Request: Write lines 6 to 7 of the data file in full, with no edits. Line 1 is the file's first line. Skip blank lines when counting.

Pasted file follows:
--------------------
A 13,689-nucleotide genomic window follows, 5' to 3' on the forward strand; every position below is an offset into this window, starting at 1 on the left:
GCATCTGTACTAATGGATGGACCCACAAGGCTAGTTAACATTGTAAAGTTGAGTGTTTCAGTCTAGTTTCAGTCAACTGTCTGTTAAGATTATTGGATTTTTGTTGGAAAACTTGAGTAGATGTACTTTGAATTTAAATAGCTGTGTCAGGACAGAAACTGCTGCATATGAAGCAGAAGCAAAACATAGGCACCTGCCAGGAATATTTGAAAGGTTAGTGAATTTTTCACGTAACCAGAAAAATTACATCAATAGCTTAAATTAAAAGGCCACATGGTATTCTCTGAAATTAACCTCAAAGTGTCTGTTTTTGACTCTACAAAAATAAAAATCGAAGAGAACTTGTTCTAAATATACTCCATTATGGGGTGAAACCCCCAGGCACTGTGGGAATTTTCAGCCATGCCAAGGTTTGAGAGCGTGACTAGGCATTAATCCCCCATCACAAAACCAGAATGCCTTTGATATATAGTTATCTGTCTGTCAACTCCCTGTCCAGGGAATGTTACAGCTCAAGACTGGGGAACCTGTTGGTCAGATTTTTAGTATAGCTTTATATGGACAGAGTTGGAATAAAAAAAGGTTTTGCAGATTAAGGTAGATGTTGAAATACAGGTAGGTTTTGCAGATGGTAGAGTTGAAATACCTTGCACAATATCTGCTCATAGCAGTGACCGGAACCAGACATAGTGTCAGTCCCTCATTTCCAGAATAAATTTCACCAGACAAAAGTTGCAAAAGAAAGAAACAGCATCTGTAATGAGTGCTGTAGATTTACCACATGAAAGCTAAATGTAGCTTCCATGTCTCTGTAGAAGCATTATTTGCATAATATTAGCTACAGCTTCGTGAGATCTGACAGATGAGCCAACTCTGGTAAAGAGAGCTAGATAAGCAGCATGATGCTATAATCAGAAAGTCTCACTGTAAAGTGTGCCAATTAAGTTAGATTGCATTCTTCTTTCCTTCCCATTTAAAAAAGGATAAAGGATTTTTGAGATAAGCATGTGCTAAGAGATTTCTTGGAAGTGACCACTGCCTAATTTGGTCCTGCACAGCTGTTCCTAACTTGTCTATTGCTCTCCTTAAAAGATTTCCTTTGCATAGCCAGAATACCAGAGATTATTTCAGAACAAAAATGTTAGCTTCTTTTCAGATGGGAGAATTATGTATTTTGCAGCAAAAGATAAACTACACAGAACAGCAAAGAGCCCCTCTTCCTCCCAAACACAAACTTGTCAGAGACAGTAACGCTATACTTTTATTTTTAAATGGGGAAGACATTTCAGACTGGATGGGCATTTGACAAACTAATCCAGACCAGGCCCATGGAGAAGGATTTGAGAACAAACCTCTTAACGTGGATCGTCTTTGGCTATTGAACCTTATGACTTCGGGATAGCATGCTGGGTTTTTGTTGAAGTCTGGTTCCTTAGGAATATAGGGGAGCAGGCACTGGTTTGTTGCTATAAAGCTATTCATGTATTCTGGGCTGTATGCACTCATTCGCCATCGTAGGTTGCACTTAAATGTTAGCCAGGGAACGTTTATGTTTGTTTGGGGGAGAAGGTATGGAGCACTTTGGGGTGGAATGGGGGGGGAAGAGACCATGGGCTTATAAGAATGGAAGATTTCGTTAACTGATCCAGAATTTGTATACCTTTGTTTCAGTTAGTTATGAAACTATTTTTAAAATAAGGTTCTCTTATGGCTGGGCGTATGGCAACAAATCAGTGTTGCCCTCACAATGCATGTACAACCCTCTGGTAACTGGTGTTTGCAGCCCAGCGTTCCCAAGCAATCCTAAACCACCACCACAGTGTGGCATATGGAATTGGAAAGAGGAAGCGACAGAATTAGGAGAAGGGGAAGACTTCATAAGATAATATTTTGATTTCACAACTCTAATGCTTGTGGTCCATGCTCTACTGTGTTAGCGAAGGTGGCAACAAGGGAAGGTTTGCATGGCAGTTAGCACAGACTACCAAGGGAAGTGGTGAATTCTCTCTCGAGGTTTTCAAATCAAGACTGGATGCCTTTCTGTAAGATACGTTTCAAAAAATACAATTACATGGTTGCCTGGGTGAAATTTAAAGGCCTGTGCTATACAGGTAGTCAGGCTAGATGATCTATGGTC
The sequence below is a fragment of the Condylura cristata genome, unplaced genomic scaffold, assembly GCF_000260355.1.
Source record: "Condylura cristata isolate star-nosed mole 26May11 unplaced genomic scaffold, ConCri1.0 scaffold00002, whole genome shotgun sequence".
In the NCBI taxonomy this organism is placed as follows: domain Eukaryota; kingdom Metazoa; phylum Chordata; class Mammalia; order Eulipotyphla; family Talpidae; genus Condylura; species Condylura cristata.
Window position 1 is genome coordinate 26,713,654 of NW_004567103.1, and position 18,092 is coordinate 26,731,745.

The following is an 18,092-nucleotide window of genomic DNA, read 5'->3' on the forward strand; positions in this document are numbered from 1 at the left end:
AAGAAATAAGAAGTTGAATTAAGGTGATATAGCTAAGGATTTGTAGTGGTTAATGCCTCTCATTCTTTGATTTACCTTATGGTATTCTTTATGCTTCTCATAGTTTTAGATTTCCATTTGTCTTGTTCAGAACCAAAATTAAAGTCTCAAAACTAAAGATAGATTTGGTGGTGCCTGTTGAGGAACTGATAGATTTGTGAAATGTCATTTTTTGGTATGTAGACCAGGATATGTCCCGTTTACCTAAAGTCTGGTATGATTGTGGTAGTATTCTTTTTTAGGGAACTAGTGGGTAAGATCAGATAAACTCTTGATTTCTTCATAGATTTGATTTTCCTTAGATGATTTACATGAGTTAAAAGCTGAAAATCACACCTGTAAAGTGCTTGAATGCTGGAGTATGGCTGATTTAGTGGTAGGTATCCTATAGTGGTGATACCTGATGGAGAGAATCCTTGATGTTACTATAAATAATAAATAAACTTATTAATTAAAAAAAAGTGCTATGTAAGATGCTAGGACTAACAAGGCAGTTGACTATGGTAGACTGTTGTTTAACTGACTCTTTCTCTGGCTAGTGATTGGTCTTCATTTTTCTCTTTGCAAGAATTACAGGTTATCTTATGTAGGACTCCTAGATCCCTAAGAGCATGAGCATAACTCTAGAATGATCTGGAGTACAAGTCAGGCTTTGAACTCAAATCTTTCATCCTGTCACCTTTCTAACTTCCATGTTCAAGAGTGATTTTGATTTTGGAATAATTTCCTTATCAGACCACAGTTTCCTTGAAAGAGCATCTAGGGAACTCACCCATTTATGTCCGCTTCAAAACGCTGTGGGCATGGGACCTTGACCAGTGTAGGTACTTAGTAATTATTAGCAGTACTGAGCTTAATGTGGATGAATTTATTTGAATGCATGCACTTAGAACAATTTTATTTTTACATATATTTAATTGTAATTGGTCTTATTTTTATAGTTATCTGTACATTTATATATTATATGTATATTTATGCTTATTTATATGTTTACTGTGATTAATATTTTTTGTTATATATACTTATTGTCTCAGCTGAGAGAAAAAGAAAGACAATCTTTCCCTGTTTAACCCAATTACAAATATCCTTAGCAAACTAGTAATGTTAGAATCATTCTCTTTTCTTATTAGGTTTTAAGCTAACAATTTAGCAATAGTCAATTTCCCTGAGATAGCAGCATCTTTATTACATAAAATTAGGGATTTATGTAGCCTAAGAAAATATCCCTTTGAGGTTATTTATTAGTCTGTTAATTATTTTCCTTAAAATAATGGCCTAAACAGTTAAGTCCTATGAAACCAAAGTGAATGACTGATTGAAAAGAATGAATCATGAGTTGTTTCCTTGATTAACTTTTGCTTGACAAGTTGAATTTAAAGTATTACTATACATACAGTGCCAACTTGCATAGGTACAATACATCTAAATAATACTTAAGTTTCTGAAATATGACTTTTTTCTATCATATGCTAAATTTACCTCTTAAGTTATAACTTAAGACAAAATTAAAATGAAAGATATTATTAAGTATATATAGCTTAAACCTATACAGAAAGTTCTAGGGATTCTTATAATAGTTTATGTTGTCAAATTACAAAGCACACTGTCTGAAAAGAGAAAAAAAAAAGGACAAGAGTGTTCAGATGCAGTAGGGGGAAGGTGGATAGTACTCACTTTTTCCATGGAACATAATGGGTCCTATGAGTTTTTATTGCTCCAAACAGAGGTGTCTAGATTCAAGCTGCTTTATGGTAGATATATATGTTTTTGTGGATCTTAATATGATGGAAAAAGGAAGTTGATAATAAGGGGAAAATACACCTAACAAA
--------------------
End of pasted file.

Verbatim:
Window position 1 is genome coordinate 26,713,654 of NW_004567103.1, and position 18,092 is coordinate 26,731,745.

The following is an 18,092-nucleotide window of genomic DNA, read 5'->3' on the forward strand; positions in this document are numbered from 1 at the left end: